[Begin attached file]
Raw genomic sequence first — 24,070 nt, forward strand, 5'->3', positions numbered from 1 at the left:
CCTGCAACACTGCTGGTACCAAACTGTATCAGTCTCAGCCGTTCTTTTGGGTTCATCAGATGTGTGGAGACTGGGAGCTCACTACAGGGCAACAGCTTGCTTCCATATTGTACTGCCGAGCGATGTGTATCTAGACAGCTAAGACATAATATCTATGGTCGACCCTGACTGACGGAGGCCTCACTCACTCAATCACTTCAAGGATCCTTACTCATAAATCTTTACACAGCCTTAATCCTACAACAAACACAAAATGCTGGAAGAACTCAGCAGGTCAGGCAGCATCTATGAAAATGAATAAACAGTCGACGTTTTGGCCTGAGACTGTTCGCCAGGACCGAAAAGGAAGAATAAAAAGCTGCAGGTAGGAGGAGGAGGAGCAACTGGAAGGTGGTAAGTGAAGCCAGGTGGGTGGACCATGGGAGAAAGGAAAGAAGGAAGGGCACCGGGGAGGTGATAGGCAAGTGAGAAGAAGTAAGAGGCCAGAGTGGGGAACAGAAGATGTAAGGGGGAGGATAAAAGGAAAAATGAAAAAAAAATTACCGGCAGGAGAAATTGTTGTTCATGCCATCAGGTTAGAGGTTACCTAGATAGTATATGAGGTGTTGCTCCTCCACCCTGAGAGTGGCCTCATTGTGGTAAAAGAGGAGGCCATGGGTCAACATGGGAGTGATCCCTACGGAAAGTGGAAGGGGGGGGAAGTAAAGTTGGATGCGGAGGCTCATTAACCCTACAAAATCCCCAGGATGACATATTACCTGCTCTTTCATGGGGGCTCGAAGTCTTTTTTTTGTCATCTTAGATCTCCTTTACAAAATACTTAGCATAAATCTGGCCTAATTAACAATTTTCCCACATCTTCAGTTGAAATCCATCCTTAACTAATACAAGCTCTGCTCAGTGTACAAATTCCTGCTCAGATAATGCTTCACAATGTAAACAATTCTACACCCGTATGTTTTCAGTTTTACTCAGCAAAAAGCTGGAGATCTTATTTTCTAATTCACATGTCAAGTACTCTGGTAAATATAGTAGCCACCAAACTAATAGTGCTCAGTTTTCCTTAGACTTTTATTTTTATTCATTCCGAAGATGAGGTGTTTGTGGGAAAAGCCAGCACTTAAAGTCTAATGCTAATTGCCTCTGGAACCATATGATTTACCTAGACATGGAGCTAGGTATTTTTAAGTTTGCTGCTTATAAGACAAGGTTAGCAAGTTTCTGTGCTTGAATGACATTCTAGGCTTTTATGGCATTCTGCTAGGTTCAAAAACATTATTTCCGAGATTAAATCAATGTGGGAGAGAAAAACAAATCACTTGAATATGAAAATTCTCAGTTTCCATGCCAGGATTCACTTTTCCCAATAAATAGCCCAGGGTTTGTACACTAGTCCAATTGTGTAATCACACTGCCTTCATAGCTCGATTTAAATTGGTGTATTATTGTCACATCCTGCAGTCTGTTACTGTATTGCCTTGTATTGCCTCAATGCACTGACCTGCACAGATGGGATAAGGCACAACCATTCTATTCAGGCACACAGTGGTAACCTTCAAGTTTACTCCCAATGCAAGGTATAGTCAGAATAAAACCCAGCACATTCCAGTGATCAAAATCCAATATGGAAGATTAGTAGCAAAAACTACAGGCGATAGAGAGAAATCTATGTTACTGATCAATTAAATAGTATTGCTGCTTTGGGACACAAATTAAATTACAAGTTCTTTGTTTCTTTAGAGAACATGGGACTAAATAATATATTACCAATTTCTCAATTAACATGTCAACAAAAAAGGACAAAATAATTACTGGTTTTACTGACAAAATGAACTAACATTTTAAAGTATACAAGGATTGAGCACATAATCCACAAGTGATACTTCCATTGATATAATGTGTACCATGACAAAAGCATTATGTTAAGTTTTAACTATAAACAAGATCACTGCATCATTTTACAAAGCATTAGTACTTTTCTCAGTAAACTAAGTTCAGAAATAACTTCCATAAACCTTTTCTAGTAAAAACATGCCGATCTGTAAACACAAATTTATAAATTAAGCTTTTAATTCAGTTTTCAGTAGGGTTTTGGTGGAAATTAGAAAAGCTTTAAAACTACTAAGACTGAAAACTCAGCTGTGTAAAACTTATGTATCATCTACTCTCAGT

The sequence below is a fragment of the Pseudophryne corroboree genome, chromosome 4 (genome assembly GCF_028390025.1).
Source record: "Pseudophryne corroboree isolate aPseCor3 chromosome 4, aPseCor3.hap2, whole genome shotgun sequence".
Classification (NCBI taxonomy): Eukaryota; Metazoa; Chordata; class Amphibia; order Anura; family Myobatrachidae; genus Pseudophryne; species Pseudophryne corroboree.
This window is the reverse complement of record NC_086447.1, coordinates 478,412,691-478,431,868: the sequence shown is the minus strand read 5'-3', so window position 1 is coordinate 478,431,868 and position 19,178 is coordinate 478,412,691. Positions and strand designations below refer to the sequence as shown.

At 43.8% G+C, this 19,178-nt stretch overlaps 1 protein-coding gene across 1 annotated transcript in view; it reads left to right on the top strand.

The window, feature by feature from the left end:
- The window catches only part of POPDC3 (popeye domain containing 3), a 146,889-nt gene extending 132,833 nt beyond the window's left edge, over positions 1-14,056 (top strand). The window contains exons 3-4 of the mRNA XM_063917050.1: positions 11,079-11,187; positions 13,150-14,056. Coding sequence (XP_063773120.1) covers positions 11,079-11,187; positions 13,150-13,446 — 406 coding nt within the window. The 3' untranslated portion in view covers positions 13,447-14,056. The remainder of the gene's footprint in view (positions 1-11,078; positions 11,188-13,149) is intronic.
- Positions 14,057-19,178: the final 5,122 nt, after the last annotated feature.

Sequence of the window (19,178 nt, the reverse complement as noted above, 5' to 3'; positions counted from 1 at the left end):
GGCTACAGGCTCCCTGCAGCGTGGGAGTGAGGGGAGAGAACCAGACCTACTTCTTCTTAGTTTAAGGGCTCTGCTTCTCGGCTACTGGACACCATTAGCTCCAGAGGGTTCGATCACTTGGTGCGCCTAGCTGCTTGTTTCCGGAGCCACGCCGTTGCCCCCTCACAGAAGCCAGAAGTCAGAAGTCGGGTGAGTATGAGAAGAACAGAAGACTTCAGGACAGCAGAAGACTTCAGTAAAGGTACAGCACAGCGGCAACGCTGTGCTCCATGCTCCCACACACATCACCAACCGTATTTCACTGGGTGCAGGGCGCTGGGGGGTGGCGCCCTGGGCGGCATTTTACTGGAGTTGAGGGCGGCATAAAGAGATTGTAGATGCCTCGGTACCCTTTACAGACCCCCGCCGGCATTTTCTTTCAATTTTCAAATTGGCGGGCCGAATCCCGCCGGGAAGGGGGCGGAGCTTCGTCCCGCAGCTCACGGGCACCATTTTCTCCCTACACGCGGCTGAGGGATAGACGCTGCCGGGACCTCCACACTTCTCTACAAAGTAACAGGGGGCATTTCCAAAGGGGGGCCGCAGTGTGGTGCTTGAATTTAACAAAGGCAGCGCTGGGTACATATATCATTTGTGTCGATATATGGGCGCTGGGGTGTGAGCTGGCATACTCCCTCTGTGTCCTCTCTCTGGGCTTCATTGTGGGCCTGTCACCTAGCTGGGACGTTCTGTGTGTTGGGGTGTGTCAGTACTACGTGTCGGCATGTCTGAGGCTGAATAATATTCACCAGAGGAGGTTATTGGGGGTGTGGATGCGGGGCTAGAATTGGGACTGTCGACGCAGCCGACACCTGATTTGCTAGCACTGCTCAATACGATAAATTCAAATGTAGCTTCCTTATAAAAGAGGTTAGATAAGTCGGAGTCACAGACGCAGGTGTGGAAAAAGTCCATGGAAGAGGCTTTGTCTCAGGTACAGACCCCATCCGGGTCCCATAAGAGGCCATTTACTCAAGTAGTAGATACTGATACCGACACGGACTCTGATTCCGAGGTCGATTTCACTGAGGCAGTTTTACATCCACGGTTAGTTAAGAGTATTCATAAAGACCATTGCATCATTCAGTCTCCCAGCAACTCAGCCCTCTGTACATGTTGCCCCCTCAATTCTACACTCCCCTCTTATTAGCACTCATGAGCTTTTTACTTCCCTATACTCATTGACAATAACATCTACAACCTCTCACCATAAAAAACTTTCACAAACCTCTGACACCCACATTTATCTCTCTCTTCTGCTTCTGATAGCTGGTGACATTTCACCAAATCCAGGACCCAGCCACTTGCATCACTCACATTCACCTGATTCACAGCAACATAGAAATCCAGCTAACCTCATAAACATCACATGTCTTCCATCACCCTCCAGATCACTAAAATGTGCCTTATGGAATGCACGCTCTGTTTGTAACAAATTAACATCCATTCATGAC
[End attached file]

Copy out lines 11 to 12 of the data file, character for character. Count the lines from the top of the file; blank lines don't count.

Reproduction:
Sequence of the window (19,178 nt, the reverse complement as noted above, 5' to 3'; positions counted from 1 at the left end):
GGCTACAGGCTCCCTGCAGCGTGGGAGTGAGGGGAGAGAACCAGACCTACTTCTTCTTAGTTTAAGGGCTCTGCTTCTCGGCTACTGGACACCATTAGCTCCAGAGGGTTCGATCACTTGGTGCGCCTAGCTGCTTGTTTCCGGAGCCACGCCGTTGCCCCCTCACAGAAGCCAGAAGTCAGAAGTCGGGTGAGTATGAGAAGAACAGAAGACTTCAGGACAGCAGAAGACTTCAGTAAAGGTACAGCACAGCGGCAACGCTGTGCTCCATGCTCCCACACACATCACCAACCGTATTTCACTGGGTGCAGGGCGCTGGGGGGTGGCGCCCTGGGCGGCATTTTACTGGAGTTGAGGGCGGCATAAAGAGATTGTAGATGCCTCGGTACCCTTTACAGACCCCCGCCGGCATTTTCTTTCAATTTTCAAATTGGCGGGCCGAATCCCGCCGGGAAGGGGGCGGAGCTTCGTCCCGCAGCTCACGGGCACCATTTTCTCCCTACACGCGGCTGAGGGATAGACGCTGCCGGGACCTCCACACTTCTCTACAAAGTAACAGGGGGCATTTCCAAAGGGGGGCCGCAGTGTGGTGCTTGAATTTAACAAAGGCAGCGCTGGGTACATATATCATTTGTGTCGATATATGGGCGCTGGGGTGTGAGCTGGCATACTCCCTCTGTGTCCTCTCTCTGGGCTTCATTGTGGGCCTGTCACCTAGCTGGGACGTTCTGTGTGTTGGGGTGTGTCAGTACTACGTGTCGGCATGTCTGAGGCTGAATAATATTCACCAGAGGAGGTTATTGGGGGTGTGGATGCGGGGCTAGAATTGGGACTGTCGACGCAGCCGACACCTGATTTGCTAGCACTGCTCAATACGATAAATTCAAATGTAGCTTCCTTATAAAAGAGGTTAGATAAGTCGGAGTCACAGACGCAGGTGTGGAAAAAGTCCATGGAAGAGGCTTTGTCTCAGGTACAGACCCCATCCGGGTCCCATAAGAGGCCATTTACTCAAGTAGTAGATACTGATACCGACACGGACTCTGATTCCGAGGTCGATTTCACTGAGGCAGTTTTACATCCACGGTTAGTTAAGAGTATTCATAAAGACCATTGCATCATTCAGTCTCCCAGCAACTCAGCCCTCTGTACATGTTGCCCCCTCAATTCTACACTCCCCTCTTATTAGCACTCATGAGCTTTTTACTTCCCTATACTCATTGACAATAACATCTACAACCTCTCACCATAAAAAACTTTCACAAACCTCTGACACCCACATTTATCTCTCTCTTCTGCTTCTGATAGCTGGTGACATTTCACCAAATCCAGGACCCAGCCACTTGCATCACTCACATTCACCTGATTCACAGCAACATAGAAATCCAGCTAACCTCATAAACATCACATGTCTTCCATCACCCTCCAGATCACTAAAATGTGCCTTATGGAATGCACGCTCTGTTTGTAACAAATTAACATCCATTCATGAC